New Dynamics in India-US Relationship

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20-Jun-2017

Why in news?

Indian Prime Minister is about to encounter with President Donald Trump next week in Washington.

What are the areas of convergence?

  • It is the prospect of America supporting a larger Indian role in securing the Subcontinent and the Indian Ocean.
  • The shared interest in an Eurasian balance of power and a complementarity between an America shedding its global burdens under domestic pressure and a rising India taking larger responsibilities is not difficult to see.

What is the assumption behind strategic partnership?

  • The effort to construct an India-US strategic partnership in the last two decades was based on the assumption that the American unipolar moment will endure.
  • America looked at partnering a rising India to sustain US primacy in the Indo-Pacific.
  • Delhi acknowledged American primacy, but was afraid of becoming a “junior” partner.
  • It was concerned that US strategic indulgence towards Pakistan and China — the two main sources of India’s security challenges —may make Washington an unreliable partner.
  • As a result, the hype about India-US security cooperation never really lived upto its potential.

Is there any new opportunity?

  • As Trump challenges the traditional assumptions about America’s global role, there is an opportunity, for Modi to explore a new framework for strategic cooperation with the United States.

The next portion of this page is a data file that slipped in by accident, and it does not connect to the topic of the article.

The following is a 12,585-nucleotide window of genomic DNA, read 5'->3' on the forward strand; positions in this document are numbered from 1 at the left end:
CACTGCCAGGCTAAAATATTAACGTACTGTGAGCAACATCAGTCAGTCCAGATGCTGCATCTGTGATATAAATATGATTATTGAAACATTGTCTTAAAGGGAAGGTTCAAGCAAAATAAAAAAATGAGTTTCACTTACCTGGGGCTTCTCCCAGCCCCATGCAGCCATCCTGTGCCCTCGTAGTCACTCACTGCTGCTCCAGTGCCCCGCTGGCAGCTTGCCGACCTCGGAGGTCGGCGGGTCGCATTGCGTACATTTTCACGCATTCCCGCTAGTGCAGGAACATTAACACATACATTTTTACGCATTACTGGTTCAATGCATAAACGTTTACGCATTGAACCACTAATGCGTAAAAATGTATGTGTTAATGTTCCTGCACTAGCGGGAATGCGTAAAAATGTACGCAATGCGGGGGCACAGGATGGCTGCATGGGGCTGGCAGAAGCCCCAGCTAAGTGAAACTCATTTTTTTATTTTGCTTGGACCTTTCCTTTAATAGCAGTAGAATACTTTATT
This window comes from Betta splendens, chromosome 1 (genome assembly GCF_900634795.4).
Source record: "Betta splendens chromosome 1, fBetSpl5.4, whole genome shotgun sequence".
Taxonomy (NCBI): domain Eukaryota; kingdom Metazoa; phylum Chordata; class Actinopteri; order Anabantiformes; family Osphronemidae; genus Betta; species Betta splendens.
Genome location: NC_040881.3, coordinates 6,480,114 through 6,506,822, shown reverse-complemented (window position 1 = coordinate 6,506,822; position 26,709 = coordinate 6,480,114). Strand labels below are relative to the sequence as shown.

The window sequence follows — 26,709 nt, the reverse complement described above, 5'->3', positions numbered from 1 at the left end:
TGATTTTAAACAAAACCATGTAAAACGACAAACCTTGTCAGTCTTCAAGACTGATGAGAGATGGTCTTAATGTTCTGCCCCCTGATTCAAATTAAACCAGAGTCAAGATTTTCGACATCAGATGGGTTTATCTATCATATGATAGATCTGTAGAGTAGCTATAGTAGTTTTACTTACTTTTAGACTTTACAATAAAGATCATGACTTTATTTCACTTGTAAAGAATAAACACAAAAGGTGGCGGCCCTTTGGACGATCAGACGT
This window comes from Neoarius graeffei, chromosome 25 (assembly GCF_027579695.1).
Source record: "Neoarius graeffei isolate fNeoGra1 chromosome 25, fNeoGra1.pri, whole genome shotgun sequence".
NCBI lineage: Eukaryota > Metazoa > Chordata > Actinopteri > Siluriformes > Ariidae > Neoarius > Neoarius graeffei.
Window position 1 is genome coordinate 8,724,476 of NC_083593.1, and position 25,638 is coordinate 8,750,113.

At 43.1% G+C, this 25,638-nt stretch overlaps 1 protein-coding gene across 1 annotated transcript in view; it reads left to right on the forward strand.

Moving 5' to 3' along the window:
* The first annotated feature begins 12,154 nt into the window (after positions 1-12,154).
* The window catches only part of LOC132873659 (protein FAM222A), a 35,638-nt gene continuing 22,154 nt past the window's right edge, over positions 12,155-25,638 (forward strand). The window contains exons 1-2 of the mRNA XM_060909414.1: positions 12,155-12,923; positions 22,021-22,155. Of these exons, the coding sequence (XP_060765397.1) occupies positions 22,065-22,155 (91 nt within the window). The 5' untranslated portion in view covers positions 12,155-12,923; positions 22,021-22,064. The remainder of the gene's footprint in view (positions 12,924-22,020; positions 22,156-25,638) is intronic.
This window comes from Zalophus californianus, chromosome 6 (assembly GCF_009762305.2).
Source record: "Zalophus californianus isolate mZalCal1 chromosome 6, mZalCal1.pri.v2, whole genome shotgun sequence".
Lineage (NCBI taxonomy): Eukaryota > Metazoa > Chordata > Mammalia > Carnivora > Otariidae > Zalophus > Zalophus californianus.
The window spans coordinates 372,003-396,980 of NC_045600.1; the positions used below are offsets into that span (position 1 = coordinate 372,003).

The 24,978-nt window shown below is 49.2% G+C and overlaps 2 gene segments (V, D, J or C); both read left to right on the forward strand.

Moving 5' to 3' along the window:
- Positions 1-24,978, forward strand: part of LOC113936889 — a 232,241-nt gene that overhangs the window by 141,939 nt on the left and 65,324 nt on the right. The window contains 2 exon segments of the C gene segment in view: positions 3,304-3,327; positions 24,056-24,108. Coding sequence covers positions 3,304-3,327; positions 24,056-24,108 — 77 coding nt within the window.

• If Trump believes that an exhausted America must step back from being the first responder to Eurasian crises, Modi has talked up the idea of India as a leading power that must take greater regional and international responsibilities.

What are the areas of divergence?

  • During his recent visit to Europe, Modi strongly committed India to the 2015 Paris accord on climate mitigation, after Trump walked out, claiming it imposes too many costs on the US economy.
  • In Washington, though, the PM is unlikely to touch on climate change and other global issues.

Whether India is willing to be a regional security provider?

  • Until now, India has been hesitant to take on a regional security role beyond the Subcontinent.
  • In the aftermath of independence, there was the opportunity of India working with Britain for a regional order under the rubric of the Commonwealth.
  • Although Pandit Nehru accepted the responsibilities of the Raj for the Subcontinent’s security, he was unwilling to back a Commonwealth military framework.
  • Two decades later, when Britain ended its security commitments “east of the Suez”, the post-Nehru India had neither the political will, nor the material resources to consider regional security leadership. Its preference was to indulge in vacuous collective security rhetoric.
  • As the Indian Ocean went through multiple convulsions from the 1970s, India has remained a mere bystander.

 

Source: Indian Express


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